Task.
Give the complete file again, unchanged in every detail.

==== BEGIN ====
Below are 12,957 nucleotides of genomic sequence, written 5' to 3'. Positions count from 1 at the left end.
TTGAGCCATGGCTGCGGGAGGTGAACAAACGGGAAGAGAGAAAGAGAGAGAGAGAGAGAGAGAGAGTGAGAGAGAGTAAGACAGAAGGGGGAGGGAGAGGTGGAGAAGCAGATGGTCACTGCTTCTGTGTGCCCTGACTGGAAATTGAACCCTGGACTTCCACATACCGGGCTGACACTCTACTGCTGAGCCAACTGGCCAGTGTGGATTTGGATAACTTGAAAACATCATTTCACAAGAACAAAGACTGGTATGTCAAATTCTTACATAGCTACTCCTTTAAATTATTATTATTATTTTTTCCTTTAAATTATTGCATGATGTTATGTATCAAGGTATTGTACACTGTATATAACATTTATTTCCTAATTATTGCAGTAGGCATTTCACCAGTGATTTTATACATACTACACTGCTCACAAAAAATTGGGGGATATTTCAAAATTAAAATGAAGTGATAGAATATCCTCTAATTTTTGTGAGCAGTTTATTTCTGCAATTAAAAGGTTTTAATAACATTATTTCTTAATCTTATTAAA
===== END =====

Below are 12,957 nucleotides of genomic sequence, written 5' to 3'. Positions count from 1 at the left end.
TTGAGCCATGGCTGCGGGAGGTGAACAAACGGGAAGAGAGAAAGAGAGAGAGAGAGAGAGAGAGAGTGAGAGAGAGTAAGACAGAAGGGGGAGGGAGAGGTGGAGAAGCAGATGGTCACTGCTTCTGTGTGCCCTGACTGGAAATTGAACCCTGGACTTCCACATACCGGGCTGACACTCTACTGCTGAGCCAACTGGCCAGTGTGGATTTGGATAACTTGAAAACATCATTTCACAAGAACAAAGACTGGTATGTCAAATTCTTACATAGCTACTCCTTTAAATTATTATTATTATTTTTTCCTTTAAATTATTGCATGATGTTATGTATCAAGGTATTGTACACTGTATATAACATTTATTTCCTAATTATTGCAGTAGGCATTTCACCAGTGATTTTATACATACTACACTGCTCACAAAAAATTGGGGGATATTTCAAAATTAAAATGAAGTGATAGAATATCCTCTAATTTTTGTGAGCAGTTTATTTCTGCAATTAAAAGGTTTTAATAACATTATTTCTTAATCTTATTAAA